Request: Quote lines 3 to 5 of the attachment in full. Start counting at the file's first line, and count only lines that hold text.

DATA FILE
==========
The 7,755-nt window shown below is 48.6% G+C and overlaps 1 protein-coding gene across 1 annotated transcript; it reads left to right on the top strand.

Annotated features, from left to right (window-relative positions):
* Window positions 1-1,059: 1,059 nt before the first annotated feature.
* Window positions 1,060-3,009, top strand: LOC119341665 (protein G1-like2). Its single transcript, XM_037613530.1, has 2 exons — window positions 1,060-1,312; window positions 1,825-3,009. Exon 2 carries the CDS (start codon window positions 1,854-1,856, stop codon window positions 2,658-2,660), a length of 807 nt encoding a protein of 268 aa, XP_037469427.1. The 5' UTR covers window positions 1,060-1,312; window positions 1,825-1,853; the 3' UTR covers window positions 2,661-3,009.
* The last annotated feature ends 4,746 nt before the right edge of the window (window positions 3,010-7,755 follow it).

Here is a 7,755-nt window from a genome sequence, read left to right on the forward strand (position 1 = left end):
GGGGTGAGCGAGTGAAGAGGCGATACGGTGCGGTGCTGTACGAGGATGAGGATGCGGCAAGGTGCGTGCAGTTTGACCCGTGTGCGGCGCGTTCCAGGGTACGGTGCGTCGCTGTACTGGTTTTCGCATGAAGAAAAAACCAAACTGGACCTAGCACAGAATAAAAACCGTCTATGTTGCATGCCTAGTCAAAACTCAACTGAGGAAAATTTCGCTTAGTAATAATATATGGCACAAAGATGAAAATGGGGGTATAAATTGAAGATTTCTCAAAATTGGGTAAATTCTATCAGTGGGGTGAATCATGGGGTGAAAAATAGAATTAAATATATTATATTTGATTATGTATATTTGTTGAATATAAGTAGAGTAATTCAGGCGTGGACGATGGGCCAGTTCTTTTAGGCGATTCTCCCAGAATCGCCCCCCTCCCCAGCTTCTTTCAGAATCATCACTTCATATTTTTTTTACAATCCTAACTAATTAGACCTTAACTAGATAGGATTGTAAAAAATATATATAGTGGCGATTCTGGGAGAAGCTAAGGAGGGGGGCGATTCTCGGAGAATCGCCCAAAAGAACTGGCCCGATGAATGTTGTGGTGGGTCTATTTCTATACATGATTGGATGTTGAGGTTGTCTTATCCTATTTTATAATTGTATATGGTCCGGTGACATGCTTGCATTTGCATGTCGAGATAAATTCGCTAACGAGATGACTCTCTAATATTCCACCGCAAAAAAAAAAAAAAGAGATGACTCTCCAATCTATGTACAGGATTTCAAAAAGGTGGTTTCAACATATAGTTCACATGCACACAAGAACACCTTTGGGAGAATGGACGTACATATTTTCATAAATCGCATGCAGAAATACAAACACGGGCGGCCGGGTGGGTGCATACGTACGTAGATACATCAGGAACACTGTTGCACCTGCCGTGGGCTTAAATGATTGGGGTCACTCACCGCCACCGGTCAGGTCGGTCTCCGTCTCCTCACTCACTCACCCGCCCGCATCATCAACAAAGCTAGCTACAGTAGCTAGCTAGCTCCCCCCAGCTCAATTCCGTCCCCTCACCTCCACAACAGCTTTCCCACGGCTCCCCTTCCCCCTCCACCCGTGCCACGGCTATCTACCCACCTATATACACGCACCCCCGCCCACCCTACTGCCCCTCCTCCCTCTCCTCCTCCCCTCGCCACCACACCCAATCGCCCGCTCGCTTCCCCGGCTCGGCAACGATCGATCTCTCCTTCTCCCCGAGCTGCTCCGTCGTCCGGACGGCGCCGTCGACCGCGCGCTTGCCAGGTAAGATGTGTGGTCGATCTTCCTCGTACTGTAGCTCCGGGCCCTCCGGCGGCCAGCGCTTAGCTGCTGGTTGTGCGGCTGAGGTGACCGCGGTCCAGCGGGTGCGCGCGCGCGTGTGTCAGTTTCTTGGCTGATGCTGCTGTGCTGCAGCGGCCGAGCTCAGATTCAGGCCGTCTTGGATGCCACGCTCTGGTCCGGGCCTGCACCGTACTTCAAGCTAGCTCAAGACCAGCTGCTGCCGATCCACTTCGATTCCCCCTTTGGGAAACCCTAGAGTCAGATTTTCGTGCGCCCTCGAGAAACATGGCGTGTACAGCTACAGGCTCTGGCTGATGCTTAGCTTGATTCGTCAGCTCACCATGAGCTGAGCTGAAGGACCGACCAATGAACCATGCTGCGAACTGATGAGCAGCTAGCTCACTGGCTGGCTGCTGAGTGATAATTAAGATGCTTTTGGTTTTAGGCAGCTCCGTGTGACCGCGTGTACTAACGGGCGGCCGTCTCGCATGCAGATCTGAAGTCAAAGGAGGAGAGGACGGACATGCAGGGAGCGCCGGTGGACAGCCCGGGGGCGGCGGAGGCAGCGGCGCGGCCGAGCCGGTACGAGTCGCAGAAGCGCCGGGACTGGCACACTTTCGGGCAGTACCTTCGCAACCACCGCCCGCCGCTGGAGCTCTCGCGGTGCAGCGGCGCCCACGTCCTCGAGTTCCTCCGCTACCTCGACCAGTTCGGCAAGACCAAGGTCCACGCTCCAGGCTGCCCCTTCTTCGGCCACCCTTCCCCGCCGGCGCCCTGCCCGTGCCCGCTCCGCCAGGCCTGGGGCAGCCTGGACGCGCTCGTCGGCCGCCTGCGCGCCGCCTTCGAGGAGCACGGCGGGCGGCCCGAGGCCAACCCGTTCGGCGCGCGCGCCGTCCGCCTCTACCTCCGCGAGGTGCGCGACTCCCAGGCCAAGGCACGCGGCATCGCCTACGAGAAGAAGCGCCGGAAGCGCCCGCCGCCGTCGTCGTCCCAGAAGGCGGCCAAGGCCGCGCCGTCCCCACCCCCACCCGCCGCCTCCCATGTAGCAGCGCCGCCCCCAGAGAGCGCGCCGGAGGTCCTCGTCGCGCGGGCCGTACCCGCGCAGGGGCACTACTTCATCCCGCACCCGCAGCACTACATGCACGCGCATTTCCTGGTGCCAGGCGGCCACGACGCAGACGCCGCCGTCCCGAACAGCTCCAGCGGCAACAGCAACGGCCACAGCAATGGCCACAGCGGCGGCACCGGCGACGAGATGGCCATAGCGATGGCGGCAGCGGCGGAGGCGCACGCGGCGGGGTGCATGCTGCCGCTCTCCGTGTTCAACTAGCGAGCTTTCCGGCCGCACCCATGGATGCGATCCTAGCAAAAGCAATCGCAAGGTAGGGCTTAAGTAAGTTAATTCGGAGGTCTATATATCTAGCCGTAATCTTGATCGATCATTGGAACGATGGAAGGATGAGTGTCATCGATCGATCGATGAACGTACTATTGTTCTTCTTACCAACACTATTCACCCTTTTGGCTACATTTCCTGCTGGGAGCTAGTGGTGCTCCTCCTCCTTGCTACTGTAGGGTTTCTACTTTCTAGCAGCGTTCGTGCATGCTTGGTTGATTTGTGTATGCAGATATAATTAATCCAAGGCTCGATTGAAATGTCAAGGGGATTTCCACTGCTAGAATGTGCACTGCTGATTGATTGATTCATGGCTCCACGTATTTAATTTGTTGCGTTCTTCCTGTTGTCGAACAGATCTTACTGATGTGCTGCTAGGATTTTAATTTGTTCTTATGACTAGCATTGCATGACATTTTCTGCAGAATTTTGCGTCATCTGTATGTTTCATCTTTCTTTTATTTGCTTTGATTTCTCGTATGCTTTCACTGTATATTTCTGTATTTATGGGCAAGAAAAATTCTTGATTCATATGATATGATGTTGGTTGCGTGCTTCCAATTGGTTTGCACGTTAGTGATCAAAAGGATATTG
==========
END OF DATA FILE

* Window positions 1-1,059: 1,059 nt before the first annotated feature.
* Window positions 1,060-3,009, top strand: LOC119341665 (protein G1-like2). Its single transcript, XM_037613530.1, has 2 exons — window positions 1,060-1,312; window positions 1,825-3,009. Exon 2 carries the CDS (start codon window positions 1,854-1,856, stop codon window positions 2,658-2,660), a length of 807 nt encoding a protein of 268 aa, XP_037469427.1. The 5' UTR covers window positions 1,060-1,312; window positions 1,825-1,853; the 3' UTR covers window positions 2,661-3,009.
* The last annotated feature ends 4,746 nt before the right edge of the window (window positions 3,010-7,755 follow it).